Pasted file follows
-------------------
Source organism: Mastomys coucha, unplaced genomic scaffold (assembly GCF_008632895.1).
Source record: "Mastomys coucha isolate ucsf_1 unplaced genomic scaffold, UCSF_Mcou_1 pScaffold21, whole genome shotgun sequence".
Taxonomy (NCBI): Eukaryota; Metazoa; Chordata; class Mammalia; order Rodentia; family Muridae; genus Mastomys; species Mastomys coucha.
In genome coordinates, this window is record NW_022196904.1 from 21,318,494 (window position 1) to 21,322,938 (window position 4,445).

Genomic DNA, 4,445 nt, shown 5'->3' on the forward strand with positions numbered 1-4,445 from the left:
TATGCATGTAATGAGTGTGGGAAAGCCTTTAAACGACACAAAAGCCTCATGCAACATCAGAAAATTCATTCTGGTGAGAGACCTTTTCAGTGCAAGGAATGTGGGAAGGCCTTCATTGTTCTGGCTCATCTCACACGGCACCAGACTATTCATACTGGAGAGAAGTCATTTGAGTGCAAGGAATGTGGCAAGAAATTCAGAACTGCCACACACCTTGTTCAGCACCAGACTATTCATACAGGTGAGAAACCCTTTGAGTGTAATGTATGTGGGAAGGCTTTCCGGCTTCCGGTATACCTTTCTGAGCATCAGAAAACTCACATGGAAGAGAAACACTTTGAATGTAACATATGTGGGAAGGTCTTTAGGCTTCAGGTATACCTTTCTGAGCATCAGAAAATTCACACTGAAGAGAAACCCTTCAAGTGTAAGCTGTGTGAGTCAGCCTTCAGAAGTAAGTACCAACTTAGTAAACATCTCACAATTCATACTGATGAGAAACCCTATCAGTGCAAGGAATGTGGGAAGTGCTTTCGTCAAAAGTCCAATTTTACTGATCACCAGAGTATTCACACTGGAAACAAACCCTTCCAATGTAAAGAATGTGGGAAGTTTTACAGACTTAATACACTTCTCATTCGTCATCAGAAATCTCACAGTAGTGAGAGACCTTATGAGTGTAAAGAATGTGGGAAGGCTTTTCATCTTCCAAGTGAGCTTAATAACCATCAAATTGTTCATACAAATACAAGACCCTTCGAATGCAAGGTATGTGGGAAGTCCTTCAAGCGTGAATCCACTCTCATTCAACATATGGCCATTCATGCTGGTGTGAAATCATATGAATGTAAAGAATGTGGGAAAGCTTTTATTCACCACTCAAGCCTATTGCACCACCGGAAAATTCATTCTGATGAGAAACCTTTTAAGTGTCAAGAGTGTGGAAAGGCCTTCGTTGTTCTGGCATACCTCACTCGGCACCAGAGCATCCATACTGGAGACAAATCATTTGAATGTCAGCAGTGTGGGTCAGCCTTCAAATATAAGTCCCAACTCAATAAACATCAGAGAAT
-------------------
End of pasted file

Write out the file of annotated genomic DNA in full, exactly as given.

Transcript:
Source organism: Mastomys coucha, unplaced genomic scaffold (assembly GCF_008632895.1).
Source record: "Mastomys coucha isolate ucsf_1 unplaced genomic scaffold, UCSF_Mcou_1 pScaffold21, whole genome shotgun sequence".
Taxonomy (NCBI): Eukaryota; Metazoa; Chordata; class Mammalia; order Rodentia; family Muridae; genus Mastomys; species Mastomys coucha.
In genome coordinates, this window is record NW_022196904.1 from 21,318,494 (window position 1) to 21,322,938 (window position 4,445).

Genomic DNA, 4,445 nt, shown 5'->3' on the forward strand with positions numbered 1-4,445 from the left:
TATGCATGTAATGAGTGTGGGAAAGCCTTTAAACGACACAAAAGCCTCATGCAACATCAGAAAATTCATTCTGGTGAGAGACCTTTTCAGTGCAAGGAATGTGGGAAGGCCTTCATTGTTCTGGCTCATCTCACACGGCACCAGACTATTCATACTGGAGAGAAGTCATTTGAGTGCAAGGAATGTGGCAAGAAATTCAGAACTGCCACACACCTTGTTCAGCACCAGACTATTCATACAGGTGAGAAACCCTTTGAGTGTAATGTATGTGGGAAGGCTTTCCGGCTTCCGGTATACCTTTCTGAGCATCAGAAAACTCACATGGAAGAGAAACACTTTGAATGTAACATATGTGGGAAGGTCTTTAGGCTTCAGGTATACCTTTCTGAGCATCAGAAAATTCACACTGAAGAGAAACCCTTCAAGTGTAAGCTGTGTGAGTCAGCCTTCAGAAGTAAGTACCAACTTAGTAAACATCTCACAATTCATACTGATGAGAAACCCTATCAGTGCAAGGAATGTGGGAAGTGCTTTCGTCAAAAGTCCAATTTTACTGATCACCAGAGTATTCACACTGGAAACAAACCCTTCCAATGTAAAGAATGTGGGAAGTTTTACAGACTTAATACACTTCTCATTCGTCATCAGAAATCTCACAGTAGTGAGAGACCTTATGAGTGTAAAGAATGTGGGAAGGCTTTTCATCTTCCAAGTGAGCTTAATAACCATCAAATTGTTCATACAAATACAAGACCCTTCGAATGCAAGGTATGTGGGAAGTCCTTCAAGCGTGAATCCACTCTCATTCAACATATGGCCATTCATGCTGGTGTGAAATCATATGAATGTAAAGAATGTGGGAAAGCTTTTATTCACCACTCAAGCCTATTGCACCACCGGAAAATTCATTCTGATGAGAAACCTTTTAAGTGTCAAGAGTGTGGAAAGGCCTTCGTTGTTCTGGCATACCTCACTCGGCACCAGAGCATCCATACTGGAGACAAATCATTTGAATGTCAGCAGTGTGGGTCAGCCTTCAAATATAAGTCCCAACTCAATAAACATCAGAGAAT